Vietnam’s communist government has recently been forced to grapple with three major conundrums: the coronavirus pandemic, the country’s endemic levels of corruption and the South China Sea disputes, in order of temporary prominence. All of those could have a substantial impact on the nation’s public diplomacy – its ability to appeal to publics at home and abroad in order to further its objectives.
In terms of public diplomacy, the country’s response to the COVID-19 pandemic has so far been a big victory for the Communist Party of Vietnam (CPV). As a few Vietnam watchers have argued, transparency has been a win-win for the Party, helping to mitigate the impacts of the novel coronavirus while bolstering its reputation among the public at large. Vietnam’s relative success in fighting COVID-19 has been acknowledged both at home and abroad, and the country’s leadership has been uniformly lauded for its transparent and proactive response. Public support for the regime’s COVID-19 action plan has been consistently high.
Similar benefits have flowed from CPV chief Nguyen Phu Trong’s “hot furnace” campaign against graft and corruption. Major investigations of high-ranking government and party officials have given the impression that nobody is safe from the long arm of the law. In one of the latest and high-profile developments, the chairman of the Hanoi People’s Committee was suspended for his involvement in three major criminal cases, and was later arrested. Elsewhere, senior officials and military officers have been prosecuted on an unprecedented scale. With this anti-corruption campaign having been praised as an exception in Southeast Asia, Vietnam’s party-state is seemingly winning a multi-front battle in the court of public opinion.
Despite these recent wins, however, there is a good chance that public dissatisfaction will increase over the long run. The COVID-19 pandemic has exposed Vietnam’s citizenry to a higher level of transparency than that to which they are usually accustomed. Naturally, some might expect to enjoy that transparency universally. And if the public has a chance to see the obvious discrepancies with other important areas of governance, they may question the intent of such transparency. Selective transparency, after all, is no transparency at all. In a context of rising public expectations, mixed messages will only foster public frustration. And currently, there are a lot of mixed messages when it comes to how transparent the Vietnamese party-state has been in dealing with issues besides COVID-19.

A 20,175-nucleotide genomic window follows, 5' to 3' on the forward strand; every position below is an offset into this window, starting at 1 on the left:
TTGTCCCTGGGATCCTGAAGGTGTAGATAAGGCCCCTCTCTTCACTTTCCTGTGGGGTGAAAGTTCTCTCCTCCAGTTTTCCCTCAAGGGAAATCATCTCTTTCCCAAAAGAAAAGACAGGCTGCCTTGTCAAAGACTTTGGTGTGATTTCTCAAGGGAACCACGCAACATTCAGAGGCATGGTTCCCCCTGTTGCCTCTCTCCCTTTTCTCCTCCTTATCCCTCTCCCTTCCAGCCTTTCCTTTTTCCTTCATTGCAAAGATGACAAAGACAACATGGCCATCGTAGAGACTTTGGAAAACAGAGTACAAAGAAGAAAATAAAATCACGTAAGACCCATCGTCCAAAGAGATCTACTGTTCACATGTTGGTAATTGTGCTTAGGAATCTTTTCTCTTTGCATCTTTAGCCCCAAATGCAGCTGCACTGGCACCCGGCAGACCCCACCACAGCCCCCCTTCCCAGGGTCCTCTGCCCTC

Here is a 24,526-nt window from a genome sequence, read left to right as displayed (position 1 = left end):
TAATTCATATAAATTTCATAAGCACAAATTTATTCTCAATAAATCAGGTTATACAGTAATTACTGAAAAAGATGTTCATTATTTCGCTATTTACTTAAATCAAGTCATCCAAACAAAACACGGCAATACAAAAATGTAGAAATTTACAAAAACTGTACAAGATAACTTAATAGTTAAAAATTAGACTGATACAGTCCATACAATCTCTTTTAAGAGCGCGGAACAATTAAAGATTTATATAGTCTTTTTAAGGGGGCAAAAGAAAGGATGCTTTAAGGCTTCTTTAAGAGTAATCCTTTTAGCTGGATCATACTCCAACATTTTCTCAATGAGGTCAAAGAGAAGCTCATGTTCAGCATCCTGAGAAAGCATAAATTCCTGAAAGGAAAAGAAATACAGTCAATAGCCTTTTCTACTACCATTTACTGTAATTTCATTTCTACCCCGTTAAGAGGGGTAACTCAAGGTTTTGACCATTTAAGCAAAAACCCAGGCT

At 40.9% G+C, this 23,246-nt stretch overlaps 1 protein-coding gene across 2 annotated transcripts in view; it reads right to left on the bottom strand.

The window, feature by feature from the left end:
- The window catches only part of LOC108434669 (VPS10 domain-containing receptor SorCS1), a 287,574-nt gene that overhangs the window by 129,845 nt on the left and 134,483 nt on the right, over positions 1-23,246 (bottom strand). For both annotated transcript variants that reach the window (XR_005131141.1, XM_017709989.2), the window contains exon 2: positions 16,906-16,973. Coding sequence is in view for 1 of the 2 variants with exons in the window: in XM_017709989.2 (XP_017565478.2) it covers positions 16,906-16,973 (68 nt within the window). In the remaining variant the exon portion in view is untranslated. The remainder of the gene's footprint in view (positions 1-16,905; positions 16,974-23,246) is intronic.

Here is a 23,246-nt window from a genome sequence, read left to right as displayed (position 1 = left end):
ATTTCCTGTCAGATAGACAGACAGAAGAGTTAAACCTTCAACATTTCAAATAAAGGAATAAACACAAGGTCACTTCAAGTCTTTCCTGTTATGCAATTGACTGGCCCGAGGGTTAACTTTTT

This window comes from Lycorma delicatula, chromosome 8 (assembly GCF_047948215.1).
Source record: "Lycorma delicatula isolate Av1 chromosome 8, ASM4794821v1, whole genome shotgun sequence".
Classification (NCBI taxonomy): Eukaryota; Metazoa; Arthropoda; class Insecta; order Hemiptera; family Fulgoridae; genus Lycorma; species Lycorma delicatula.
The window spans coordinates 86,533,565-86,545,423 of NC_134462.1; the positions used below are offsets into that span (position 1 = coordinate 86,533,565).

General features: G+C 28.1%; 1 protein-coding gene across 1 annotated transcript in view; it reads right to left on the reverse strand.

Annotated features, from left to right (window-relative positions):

The regime is not nearly as transparent and open on other political matters. In the lead up to the CPV’s 13th National Congress of the CPV in January 2021, the party has engaged in a frenzy of personnel rotation and promotion in the important Ministries of Public Security (MPS) and Defence (MOD). The MPS has shuffled its senior staff between provinces, while also promoting several new deputy ministers. The same has happened with the MOD, where executive staff at regional commands have been shuffled and new deputy ministers have been installed.
As a result of these recent changes, both the MPS and MOD now have nine deputy ministers each. These numbers are the highest ever, which begs the question: why now and why so many? Indeed, common sense suggests that the elevation of top-level executives in the areas of public security and defense indicates that the Party is anticipating conflict or social instability. The most likely conclusion is that Vietnam’s government is preparing for a major crackdown against public dissent before the next Congress.